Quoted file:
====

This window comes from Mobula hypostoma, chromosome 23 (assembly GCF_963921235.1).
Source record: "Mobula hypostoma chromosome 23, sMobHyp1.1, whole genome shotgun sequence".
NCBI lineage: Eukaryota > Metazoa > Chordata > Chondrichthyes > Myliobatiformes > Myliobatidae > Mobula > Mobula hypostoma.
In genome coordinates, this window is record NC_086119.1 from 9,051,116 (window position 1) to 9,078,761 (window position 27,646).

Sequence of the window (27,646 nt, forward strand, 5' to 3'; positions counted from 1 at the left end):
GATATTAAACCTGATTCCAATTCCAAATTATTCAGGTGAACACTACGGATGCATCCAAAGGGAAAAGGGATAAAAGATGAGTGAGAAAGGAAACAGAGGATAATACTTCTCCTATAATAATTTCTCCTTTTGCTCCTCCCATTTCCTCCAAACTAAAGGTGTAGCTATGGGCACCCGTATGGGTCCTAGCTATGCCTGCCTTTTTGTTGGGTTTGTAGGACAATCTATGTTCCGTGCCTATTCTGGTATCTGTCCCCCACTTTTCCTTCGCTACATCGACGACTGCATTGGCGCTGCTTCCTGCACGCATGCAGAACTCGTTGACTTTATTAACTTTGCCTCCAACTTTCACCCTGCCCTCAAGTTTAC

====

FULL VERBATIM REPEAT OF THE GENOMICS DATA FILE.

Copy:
This window comes from Mobula hypostoma, chromosome 23 (assembly GCF_963921235.1).
Source record: "Mobula hypostoma chromosome 23, sMobHyp1.1, whole genome shotgun sequence".
NCBI lineage: Eukaryota > Metazoa > Chordata > Chondrichthyes > Myliobatiformes > Myliobatidae > Mobula > Mobula hypostoma.
In genome coordinates, this window is record NC_086119.1 from 9,051,116 (window position 1) to 9,078,761 (window position 27,646).

Sequence of the window (27,646 nt, forward strand, 5' to 3'; positions counted from 1 at the left end):
GATATTAAACCTGATTCCAATTCCAAATTATTCAGGTGAACACTACGGATGCATCCAAAGGGAAAAGGGATAAAAGATGAGTGAGAAAGGAAACAGAGGATAATACTTCTCCTATAATAATTTCTCCTTTTGCTCCTCCCATTTCCTCCAAACTAAAGGTGTAGCTATGGGCACCCGTATGGGTCCTAGCTATGCCTGCCTTTTTGTTGGGTTTGTAGGACAATCTATGTTCCGTGCCTATTCTGGTATCTGTCCCCCACTTTTCCTTCGCTACATCGACGACTGCATTGGCGCTGCTTCCTGCACGCATGCAGAACTCGTTGACTTTATTAACTTTGCCTCCAACTTTCACCCTGCCCTCAAGTTTAC